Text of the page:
Butter: There’s Going to Be a Meltdown (2012)

Posted: March 17, 2013 in Comedy

butter-posterKnown as a butter artists, Bob has been a champion at the sculpture competition for years. When the competition committee decides that he needs to step down and let other people compete, Bob’s wife (Laura) takes it harder than he does. She vows to take his place in the competition and continues her family’s name in the world of butter. Her competition is an unfortunate combination of attitude and true talent. Included in the group is a cat-obsessed woman who is very attached Laura, a stripper who is demanding money owed her from Bob and a young foster child who seems to actually have some real skill for sculpting. Although she practices and becomes quite the sculptor, she realizes that she may not be able to beat the young child. When she comes in second place in the county competition, she looks for a way to enact a rematch in order to claim her “rightful” place.

Starring: Jennifer Garner (Laura), Ty Burrell (Bob), Rob Corddry (Ethan), Yara Shahidi (Destiny), Ashley Greene (Kaitlen), Olivia Wilde (Brooke), Hugh Jackman (Boyd Bolton), Alicia Silverstone (Jill), Kristen Schaal (Carol Ann), Phyllis Smith (Nancy), Pruitt Taylor Vince (Ned Eaten), Andrew Daly (Radio Announcer)

This little comedy may not have gotten a lot of attention, but it helped to solidify some of the acting abilities of its cast. While some of the cast (like Jackman and Smith) actually had minor roles in relation to the story, other truly had a chance to stand out. Yara Shahidi seems to be a part of a trend of new, young talent that is sweeping Hollywood. She was humorous and maintained great energy on-screen. Garner had all of the repressed aggression of a conservative housewife, while Burrell played the calm yet flawed husband. Rob Corddry, Olivia Wilde and Kristen Schaal also exhibited why they make good supporting comedic actors.

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Jim Field Smith’s comedy went mostly unnoticed when it was released, but it has a little bit of charm that makes it worth a watch. The film started with a narrated element with Laura campaigning for political office, but only as a way to give context to the film’s focus on butter carving. Laura’s obsession with the competition seemed to be more about needing to be the winner and maintain the family’s name in butter as opposed to allowing the competition to be able to the best of the best. For Brooke, her involvement in the competition was initially more about getting her money she was owed but became about finding a way to crush Laura’s dream. For Destiny, butter became something that she developed a passion for and she saw it as purely a release of her artistic ability. What she did not initially realize was that the competition was also an opportunity for her to feel like she found a new family.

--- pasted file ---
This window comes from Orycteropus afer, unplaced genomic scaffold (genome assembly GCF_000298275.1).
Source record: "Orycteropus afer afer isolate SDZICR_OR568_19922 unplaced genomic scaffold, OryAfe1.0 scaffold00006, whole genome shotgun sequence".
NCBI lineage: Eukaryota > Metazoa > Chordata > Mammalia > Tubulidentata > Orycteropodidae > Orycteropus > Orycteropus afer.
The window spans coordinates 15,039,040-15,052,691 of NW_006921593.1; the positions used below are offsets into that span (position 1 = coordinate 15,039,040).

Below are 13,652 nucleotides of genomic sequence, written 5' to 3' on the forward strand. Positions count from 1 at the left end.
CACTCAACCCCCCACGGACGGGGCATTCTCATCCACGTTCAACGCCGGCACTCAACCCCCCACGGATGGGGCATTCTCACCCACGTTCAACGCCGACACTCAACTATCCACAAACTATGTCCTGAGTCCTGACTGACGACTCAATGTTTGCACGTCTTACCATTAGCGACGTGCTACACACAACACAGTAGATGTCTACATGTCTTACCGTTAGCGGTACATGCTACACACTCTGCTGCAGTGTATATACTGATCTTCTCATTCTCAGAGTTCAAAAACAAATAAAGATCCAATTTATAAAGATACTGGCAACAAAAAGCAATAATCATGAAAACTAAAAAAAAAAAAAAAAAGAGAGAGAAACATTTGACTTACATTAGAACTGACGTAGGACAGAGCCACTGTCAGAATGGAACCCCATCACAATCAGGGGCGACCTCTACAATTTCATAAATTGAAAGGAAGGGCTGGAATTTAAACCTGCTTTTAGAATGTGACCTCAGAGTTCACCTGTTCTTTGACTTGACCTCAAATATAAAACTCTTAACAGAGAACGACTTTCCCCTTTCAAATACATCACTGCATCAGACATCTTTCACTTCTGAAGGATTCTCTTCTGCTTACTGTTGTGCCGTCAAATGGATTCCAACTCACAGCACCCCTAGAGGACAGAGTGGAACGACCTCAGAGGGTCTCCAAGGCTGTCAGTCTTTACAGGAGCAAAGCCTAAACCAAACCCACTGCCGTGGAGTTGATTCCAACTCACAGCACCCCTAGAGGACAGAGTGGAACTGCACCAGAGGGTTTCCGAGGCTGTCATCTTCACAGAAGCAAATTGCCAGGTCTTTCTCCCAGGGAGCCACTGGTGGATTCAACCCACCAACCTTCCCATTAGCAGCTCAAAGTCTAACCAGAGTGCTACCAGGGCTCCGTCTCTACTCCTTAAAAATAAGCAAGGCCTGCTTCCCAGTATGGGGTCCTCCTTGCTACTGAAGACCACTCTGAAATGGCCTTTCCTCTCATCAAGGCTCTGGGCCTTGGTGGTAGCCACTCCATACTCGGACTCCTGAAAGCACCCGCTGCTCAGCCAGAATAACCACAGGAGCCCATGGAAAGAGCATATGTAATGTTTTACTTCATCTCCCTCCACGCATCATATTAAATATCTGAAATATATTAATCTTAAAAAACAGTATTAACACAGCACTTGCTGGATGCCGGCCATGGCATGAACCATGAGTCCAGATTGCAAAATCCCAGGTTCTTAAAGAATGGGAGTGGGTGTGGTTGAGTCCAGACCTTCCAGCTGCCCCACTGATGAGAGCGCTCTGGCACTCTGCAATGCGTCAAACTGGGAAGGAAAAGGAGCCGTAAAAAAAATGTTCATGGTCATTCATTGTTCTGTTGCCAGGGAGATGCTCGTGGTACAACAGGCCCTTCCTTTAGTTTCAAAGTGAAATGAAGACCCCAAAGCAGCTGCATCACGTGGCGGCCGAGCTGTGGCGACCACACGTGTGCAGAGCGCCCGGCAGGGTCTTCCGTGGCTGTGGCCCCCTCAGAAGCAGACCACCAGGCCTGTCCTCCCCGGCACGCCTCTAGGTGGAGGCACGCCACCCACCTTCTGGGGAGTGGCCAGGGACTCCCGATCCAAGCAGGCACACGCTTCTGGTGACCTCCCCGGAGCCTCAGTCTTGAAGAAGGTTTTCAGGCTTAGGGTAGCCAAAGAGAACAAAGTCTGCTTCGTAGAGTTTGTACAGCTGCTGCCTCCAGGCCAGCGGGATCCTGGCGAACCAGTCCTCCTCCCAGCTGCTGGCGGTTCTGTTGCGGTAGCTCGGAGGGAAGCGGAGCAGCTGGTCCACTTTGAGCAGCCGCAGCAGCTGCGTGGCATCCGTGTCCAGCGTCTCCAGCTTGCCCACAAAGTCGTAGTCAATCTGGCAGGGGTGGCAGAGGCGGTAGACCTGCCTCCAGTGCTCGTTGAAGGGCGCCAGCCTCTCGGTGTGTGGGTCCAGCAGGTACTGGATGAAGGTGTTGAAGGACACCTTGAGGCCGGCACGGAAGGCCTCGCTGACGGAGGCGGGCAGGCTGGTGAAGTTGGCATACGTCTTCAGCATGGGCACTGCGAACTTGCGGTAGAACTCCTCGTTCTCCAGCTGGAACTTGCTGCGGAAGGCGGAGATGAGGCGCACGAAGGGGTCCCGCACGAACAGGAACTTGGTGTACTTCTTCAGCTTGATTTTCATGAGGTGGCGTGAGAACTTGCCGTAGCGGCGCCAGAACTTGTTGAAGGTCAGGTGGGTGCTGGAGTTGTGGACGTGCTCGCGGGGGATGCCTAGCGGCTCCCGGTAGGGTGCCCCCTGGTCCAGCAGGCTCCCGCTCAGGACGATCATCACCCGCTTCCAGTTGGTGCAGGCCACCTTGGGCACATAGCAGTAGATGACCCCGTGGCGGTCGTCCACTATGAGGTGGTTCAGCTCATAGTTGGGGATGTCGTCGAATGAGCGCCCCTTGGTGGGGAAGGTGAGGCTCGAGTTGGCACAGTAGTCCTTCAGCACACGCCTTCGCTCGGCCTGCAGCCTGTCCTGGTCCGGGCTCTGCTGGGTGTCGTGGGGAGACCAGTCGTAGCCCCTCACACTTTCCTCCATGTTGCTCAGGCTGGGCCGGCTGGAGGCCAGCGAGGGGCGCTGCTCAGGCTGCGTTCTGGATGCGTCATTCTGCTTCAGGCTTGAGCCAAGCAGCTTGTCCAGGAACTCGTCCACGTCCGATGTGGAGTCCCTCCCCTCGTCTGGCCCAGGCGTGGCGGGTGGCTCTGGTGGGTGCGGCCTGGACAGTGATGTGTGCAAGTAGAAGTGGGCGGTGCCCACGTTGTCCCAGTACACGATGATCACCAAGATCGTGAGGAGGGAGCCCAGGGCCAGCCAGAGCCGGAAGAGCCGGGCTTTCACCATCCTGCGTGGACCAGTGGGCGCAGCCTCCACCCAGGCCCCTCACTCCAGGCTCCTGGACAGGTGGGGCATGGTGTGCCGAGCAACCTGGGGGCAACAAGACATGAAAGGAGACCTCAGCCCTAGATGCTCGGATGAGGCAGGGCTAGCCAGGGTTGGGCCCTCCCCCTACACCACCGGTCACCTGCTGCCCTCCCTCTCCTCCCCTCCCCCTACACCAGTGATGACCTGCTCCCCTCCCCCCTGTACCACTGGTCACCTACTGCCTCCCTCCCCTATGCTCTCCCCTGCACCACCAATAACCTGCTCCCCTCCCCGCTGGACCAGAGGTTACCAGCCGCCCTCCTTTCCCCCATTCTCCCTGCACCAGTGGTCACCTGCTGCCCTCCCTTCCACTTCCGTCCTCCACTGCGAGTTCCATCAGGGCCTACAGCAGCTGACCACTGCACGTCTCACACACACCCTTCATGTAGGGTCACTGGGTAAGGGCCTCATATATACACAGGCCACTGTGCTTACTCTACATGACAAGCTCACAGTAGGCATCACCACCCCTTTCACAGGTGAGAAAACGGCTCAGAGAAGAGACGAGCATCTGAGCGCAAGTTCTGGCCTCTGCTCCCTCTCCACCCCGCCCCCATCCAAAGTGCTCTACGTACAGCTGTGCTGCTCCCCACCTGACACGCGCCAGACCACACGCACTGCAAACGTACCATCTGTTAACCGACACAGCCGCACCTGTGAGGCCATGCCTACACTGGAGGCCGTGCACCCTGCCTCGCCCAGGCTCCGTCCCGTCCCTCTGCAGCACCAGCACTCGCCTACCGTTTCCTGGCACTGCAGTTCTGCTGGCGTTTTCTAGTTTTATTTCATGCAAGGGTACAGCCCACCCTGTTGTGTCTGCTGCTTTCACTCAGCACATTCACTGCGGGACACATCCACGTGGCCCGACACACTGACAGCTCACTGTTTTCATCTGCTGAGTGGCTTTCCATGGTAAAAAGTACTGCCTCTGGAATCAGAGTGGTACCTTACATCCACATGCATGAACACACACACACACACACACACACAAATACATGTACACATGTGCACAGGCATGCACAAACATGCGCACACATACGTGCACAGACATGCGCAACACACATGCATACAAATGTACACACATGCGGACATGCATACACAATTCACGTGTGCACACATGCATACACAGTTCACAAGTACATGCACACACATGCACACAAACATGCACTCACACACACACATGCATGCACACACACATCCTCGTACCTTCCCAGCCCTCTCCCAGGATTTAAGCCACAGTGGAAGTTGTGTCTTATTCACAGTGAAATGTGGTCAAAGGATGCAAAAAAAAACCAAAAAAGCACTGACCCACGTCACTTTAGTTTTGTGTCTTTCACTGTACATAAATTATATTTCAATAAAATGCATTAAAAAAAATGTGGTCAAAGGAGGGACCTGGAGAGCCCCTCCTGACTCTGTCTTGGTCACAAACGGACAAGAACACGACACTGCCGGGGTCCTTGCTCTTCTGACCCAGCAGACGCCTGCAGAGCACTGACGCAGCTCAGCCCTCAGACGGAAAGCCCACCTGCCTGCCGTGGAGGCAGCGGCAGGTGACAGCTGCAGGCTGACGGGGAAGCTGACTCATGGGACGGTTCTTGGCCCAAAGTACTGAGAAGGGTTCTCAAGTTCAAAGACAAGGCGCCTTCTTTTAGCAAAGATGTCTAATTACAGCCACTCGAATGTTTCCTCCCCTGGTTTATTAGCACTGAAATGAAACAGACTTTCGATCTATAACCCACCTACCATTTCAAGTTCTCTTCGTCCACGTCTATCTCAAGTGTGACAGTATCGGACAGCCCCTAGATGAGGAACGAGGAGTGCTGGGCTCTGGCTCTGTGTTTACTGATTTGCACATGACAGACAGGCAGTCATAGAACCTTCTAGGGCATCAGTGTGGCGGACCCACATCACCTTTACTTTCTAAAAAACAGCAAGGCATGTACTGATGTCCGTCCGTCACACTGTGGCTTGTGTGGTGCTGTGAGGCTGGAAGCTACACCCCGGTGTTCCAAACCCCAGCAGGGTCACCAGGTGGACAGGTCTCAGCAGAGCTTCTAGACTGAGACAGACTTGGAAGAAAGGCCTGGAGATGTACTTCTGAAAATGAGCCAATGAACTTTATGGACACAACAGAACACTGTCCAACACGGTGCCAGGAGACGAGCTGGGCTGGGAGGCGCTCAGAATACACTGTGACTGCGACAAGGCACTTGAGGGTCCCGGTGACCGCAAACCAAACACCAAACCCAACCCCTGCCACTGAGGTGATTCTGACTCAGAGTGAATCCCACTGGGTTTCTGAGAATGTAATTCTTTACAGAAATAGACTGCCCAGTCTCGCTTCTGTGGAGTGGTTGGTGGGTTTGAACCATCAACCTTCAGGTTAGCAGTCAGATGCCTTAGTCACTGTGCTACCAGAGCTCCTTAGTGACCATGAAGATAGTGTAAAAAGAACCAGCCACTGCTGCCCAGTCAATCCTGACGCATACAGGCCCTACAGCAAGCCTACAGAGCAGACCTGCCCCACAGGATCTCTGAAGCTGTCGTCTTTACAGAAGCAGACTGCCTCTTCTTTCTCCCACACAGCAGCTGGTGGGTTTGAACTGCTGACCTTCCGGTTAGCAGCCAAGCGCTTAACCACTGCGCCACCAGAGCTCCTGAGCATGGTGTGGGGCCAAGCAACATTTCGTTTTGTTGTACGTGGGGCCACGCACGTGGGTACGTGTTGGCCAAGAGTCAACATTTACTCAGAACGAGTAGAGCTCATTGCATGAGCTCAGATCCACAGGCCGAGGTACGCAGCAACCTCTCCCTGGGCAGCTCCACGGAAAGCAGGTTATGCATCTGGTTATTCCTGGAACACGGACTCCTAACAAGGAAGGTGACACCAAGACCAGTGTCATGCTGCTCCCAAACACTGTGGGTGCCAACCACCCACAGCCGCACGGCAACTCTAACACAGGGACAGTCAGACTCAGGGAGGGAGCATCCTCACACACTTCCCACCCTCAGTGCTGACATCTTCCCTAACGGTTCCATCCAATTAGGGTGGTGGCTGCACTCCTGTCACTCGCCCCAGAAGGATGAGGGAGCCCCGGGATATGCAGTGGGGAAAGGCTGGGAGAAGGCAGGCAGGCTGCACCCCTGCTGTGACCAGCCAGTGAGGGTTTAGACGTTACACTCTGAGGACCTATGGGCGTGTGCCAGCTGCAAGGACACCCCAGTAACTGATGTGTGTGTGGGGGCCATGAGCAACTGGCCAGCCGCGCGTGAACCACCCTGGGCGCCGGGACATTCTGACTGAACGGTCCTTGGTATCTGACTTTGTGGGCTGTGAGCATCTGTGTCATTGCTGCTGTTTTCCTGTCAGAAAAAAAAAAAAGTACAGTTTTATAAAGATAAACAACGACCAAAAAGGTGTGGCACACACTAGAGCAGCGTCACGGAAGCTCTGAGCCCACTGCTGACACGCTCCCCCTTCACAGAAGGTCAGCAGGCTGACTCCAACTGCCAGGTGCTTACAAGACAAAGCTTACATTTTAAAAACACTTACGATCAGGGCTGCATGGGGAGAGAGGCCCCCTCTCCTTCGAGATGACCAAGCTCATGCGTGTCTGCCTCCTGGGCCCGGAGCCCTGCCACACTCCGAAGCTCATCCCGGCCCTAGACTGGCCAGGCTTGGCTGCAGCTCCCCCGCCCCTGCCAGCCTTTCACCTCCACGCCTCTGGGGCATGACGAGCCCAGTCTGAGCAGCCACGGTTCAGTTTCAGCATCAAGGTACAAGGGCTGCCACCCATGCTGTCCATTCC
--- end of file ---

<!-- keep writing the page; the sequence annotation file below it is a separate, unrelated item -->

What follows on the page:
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This film included a number of interesting elements that made it a little quirky, as possibly a little less noticed by the general population. The odd mixture of love and lust relationships kept the marriage between Laura and Bob on the rocks. Toss into the mixture the obsession Kaitlen had for Brooke and this family seemed to be falling apart at the seems. Brooke’s obsessive power play had her backing Destiny’s carving campaign and nearly exposing her to a world that was too adult for her. The problem with this film is that it seemed to lack more of the laugh-out-loud moments and higher energy that would have created more buzz. Even some of the funnier scenes (including the psych up with Destiny and Ethan before signing up) seem to drag on well after they make their point.

Butter is a charming movie that could have used just a little more love to make it more of hit. Still, it has its moments and a cast that is at least mildly entertaining.

Dan’s Rating: 3.0/5


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